Author Christie Aschwanden dives into what’s serious and what’s a sham among recovery methods.
By Amby Burfoot
Famed Oregon coach Bill Bowerman long ago advised runners to follow a “hard day, easy day” training pattern for optimal success. In the last decade, that focus on recovery seems to have amplified, with not only coaches and exercise scientists but also supplement companies and high-tech equipment manufacturers touting their methods for rebounding from workouts faster and stronger than ever. But what really works?
For some answers, we now have Christie Aschwanden’s new book, Good to Go: What the Athlete in All of Us Can Learn from the Strange Science of Recovery.
I say “mostly” only because Aschwanden tests many of the procedures on our behalf and reports her own personal experiences with the recovery methods. Because if you wrote a book like this, it would be hard not to try the relaxing massages, meditation chambers, and warming baths yourself, right? Aschwanden goes the extra yard when she steps into a cryotherapy machine that practically turns her into an ice cube.
But not to worry. Aschwanden, a former contributing editor to Runner’s World and current lead science writer at FiveThirtyEight.com, never loses sight of the gap between anecdote and randomized trial. Ultimately, she pins her conclusions on the best studies in each field, as well as her interviews with highly-regarded researchers.
The author comes honestly to her writing about sports. She was a high school mile champion in Colorado and ran for the University of Colorado until a knee injury forced a transition to cycling. After college, she continued cycling as well as cross-country skiing, and raced across North America and Europe for the Rossignol ski team. Suffice to say, she knows first-hand how important recovery is for practice and competition.
Here, Aschwanden spoke with Runner’s World to answer a few questions about her new book.
Runner’s World: How did you hit on recovery as a topic for a science-of-sport book?
Christie Aschwanden: I’ve often heard this common bit of writing wisdom: Write the book you want to read. Good to Go is the book I wish I’d read when I was a competitive athlete. Looking back, I can see that recovery was the thing I never managed to get quite right. I had a natural talent for responding quickly to training, but I also needed more rest than some other athletes. It took me a long time to understand and respect that. I wish I’d known then what I know now, after researching and writing this book.
We’ve been told recovery is important, but what is it?
What’s recovery? That’s the million dollar question. The most basic definition is that it’s a return to readiness after a hard bout of exercise. It’s your body’s process of repairing damage from vigorous exercise and producing adaptations that will make you stronger and faster for the next workout.
Can anyone measure it?
That’s tough to answer, because recovery encompasses so many things. There’s no single physiological measure—not heart rate, body temperature, or hydration status—that will tell you whether or not you’re recovered. What I learned in reporting this book is that researchers have tested dozens of physiological factors that might be related to recovery, but so far nothing has outperformed the subjective, qualitative measure of: How do you feel? The answer to that question is far more predictive than any number on a smart watch.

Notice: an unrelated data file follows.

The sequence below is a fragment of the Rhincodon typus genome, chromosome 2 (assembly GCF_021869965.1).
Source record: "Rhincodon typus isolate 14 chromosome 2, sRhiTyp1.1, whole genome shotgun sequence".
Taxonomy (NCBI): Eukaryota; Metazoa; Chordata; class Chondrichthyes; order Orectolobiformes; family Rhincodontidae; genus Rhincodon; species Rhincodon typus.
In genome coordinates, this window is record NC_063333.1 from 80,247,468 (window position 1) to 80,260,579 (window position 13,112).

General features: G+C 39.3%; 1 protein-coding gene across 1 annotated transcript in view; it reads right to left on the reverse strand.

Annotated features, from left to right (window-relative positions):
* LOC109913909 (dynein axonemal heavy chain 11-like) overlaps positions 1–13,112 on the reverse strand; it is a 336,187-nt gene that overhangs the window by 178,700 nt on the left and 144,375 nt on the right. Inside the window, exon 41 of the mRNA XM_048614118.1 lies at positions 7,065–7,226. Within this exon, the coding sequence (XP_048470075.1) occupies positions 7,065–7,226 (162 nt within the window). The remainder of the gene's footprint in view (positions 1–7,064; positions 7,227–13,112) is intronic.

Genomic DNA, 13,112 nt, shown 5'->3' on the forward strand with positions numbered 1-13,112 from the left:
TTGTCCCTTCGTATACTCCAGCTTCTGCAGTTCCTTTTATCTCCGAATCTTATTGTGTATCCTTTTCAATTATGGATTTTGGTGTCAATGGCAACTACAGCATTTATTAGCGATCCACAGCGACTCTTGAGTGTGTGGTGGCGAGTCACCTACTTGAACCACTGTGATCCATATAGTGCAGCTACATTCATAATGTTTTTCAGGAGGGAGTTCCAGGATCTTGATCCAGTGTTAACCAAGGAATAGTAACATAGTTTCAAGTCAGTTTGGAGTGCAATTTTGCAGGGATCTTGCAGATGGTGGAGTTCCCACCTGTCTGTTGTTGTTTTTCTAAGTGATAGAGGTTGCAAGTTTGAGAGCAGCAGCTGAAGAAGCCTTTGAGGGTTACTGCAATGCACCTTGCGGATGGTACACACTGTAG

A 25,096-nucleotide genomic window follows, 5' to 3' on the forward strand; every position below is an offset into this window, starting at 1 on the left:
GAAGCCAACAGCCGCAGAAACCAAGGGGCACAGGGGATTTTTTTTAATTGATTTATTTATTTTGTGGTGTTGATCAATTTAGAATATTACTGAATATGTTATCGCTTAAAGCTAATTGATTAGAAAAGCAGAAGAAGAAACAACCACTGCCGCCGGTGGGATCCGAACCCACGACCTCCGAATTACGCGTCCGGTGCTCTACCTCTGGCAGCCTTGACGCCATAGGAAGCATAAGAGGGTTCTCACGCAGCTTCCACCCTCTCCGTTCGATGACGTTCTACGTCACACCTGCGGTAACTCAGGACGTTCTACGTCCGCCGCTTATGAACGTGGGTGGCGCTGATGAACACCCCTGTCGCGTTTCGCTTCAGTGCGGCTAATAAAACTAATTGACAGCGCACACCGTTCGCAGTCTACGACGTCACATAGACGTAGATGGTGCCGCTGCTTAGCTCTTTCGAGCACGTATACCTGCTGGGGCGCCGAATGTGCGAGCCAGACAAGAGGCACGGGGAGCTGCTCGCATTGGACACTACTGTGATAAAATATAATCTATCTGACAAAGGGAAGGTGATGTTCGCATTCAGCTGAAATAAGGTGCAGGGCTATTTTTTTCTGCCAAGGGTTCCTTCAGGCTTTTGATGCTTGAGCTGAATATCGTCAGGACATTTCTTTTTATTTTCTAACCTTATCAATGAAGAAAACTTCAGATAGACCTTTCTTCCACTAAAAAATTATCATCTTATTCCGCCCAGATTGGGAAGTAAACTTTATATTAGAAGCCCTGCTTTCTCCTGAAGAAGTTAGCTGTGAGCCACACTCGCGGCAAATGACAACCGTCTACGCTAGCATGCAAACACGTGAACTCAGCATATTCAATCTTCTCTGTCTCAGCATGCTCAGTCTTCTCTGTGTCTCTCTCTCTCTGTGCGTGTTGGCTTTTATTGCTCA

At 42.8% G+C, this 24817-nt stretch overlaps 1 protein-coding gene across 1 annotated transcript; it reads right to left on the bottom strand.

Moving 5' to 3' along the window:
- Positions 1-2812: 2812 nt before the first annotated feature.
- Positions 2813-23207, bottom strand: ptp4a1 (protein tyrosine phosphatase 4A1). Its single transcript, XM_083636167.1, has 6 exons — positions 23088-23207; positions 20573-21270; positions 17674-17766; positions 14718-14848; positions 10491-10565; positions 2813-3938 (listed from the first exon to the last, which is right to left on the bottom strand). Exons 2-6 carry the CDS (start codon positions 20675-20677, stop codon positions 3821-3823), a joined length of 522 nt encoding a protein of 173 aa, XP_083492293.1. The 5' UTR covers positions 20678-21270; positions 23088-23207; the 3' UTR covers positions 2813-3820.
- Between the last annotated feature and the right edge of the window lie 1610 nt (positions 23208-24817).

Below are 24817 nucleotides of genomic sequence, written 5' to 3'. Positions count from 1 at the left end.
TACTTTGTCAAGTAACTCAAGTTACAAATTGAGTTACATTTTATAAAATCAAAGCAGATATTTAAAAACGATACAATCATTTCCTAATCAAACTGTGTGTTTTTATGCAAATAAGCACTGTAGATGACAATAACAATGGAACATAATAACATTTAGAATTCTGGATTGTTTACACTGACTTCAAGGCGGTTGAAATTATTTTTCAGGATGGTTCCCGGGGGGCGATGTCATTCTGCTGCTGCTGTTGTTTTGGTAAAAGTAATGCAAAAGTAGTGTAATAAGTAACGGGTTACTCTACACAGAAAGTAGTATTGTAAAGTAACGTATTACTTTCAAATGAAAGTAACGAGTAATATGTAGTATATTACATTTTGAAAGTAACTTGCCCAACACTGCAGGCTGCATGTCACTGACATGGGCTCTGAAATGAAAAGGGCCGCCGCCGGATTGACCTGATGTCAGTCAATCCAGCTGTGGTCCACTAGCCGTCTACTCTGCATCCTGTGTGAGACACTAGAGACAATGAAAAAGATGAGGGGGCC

How can runners judge what is valuable and what is hokus pokus?
An easy rule of thumb is: If it seems too good to be true, it probably is. There’s no magic, so be skeptical of products that make big claims.
What’s a recovery method whose advertising exceeds the evidence?
You should be skeptical about anything that promises to work by flushing out lactic acid. We used to think that lactic acid made us sore (that’s what my high school track coach told me), but we now know that’s not the case. Lactic acid doesn’t cause muscle soreness, and it clears pretty quickly on its own. By the time a runner has a chance to use anything that claims to flush out lactic acid, the lactic acid is probably gone. It doesn’t need any help.
Runners used to reach for carbs all day long. Now, low-carb, high-fat diets seem very popular, and ageing runners are told to consider more protein. Any thoughts?
It’s really hard to study nutrition’s effects on health and performance. When I was researching Good to Go, I found that our beliefs about optimal diet and post-exercise fuel have a large cultural component. Nutritional fads come and go, and then come again. All of the diets making the rounds today have been out there in some form for a long time, and I have yet to see convincing studies that there’s a magic diet for enhancing performance.
People perform well on a wide range of diets. There does seem to be some evidence, still preliminary, that protein becomes more important as you get older. Time will tell if that idea stands up to further scrutiny.
What’s an example of a recovery tool or system that seems to work well?
Sleep! Nothing else even comes close. It may seem boring and obvious, but many people struggle to get it right. Also, in our current culture where so many things are constantly vying for our attention, it’s easy to get lured into skimping on sleep. In my book, I talk about an athlete who was getting up in the middle of the night to check on rugby scores. It sounds ridiculous, yet a lot of us fall into some version of this, whether it’s a Netflix show we binge on late at night or work emails we answer when we should be sleeping.